According to the literature, thymectomy is effective in 80% of GM patients (20). A stable remission occurs in 19–50% of cases (21-23) after open access surgeries; after VATS-TE in 30–36% of patients (12,23-25), and according to Tomulescu et al. (15), up to 61%; clinical improvement and/or a reduction of the dose of medicines is observed in 30–50% of patients. We report permanent remission in 26% of patients, and clinical improvement in 47%. Only 2% of patients had worsening of clinical symptoms, and in 1% there was a lethal outcome (Figure 5). Thus, VATS-TE can be considered a safe and an efficient method for treatment of MG.

There is an opinion that VATS significantly limits visualization of important mediastinal structures, and a complete resection of the thymus is impossible (26). However, a modern equipment and the use of oblique optics provide a good visualization of all areas of the anterior mediastinum and the cervical area, which allows for a complete removal of the thymus and the parathymic adipose tissue (10,27-29). Contrary to the suggestions by Mineo and Pompeo (10), we are confident that the access to the top areas of cervical lobes does not require an additional cervical dissection, since this tissue completely reachable from the mediastinum.

According to MGFA, MG treatment is considered successful after achievement of a complete permanent remission (1). A retrospective analysis by Buckingham et al. showed that the incidence of permanent remissions in MG patients after conservative therapy is only 8%, and mortality is as high as 43%, while after thymectomy the values are 34% and 14%, respectively (30). Gronseth and Barohn (31) analyzed results of works from 1966 to 2000 and came to a conclusion that the frequency of improvements and stable remissions in MG patients with after thymectomy is 1.5–2 times higher, than in the patients receiving only conservative therapy. Similar data were obtained by Luo et al. (32), who analyzed publications from 1980 to 2013. Our results are in agreement with this data, and we show that a complex treatment of MG which includes surgery is more efficient, than conservative therapy alone (Figure 10).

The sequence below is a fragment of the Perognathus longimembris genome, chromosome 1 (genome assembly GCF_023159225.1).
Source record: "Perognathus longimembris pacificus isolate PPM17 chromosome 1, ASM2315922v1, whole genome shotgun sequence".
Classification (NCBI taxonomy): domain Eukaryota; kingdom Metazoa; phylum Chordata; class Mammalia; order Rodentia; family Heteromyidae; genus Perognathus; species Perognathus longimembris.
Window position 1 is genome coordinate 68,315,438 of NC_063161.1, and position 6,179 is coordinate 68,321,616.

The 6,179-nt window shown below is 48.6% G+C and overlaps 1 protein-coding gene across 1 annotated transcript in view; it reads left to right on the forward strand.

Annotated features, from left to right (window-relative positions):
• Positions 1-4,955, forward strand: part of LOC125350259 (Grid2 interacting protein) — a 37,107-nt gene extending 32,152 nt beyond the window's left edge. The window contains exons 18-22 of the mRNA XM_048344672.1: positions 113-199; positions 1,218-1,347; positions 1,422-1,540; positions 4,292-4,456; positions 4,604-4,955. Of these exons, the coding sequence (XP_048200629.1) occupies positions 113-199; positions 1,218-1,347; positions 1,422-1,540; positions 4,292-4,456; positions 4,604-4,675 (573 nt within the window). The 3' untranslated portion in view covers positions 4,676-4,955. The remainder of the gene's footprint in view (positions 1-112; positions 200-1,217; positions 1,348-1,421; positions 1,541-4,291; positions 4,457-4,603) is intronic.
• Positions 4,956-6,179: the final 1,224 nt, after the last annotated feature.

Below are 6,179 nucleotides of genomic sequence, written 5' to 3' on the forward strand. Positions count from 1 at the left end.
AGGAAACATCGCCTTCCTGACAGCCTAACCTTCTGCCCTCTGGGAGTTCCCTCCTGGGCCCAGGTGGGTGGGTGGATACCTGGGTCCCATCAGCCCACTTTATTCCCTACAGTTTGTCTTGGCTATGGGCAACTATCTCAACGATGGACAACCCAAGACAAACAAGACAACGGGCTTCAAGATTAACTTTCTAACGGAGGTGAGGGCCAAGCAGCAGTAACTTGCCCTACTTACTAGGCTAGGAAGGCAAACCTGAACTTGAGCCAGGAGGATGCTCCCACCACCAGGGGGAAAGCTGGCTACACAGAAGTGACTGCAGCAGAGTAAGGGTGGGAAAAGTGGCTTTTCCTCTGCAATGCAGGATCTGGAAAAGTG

The combination of immunosuppressive therapy with glucocorticoids, is an efficient method of treatment of MG, but leads to the development of a large number of side effects on cardiovascular system, kidneys, is associated with insulin resistance and type 2 diabetes, etc. (33,34). Surgical treatment allows to reduce the need for immunosuppressive drugs or to make them completely unnecessary. Therefore VATS-TE is a method of the choice in a complex treatment of MG.

Clinical results readout time varies among the authors. Some of them suggest to judge about the effect in a year after the surgery (35). Others allow waiting 3, 6, 9 and even 15 years (26,28,36-38). In our previous report (9), we have shown that only in 5% of cases remission of MG was observed within the first year after the surgery, within the second year in 46%, and only after the third year the proportion of postoperative remissions or improvements exceeded 87%. Cumulative incidence of remissions and improvements presented in Figure 8 are in agreement with our earlier data. Improvements remarkably coincided in time with lowering the levels o anti-SM autoantibodies (Figure 9). Thus, it is important to estimate the clinical outcome of thymectomy on the MG severity not earlier than 3 years after the surgery.


  • The extended VATS-TE is a radical, efficient, safe, technically feasible and a well-tolerated surgery. It improves the course of MG as a part of multimodality treatment more efficiently than a conservative therapy alone.
  • The course of MG after VATS-TE shows that the cumulative incidence of remissions/improvements reaches its maximum by the 3rd year after the surgery.
  • VATS-TE is radical and safe for removal of noninvasive thymomas up to 8 cm in size.
  • Additional neck incision (VATS-TE + cervical approach) does not provide further advantages, but rather may be a cause of specific postoperative complications.




Conflicts of Interest: The authors have no conflicts of interest to declare.

Ethical Statement: This study was approved by the local Ethical Committee which complied with the Helsinki Declaration [2013]. All patients gave their written consent to participate in the study.


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doi: 10.21037/jovs.2017.06.13
Cite this article as: Yablonsky P, Pischik V, Tovbina MG, Atiukov M. The results of video-assisted thoracoscopic thymectomies in Saint Petersburg, Russia: 20-year of experience. J Vis Surg 2017;3:113.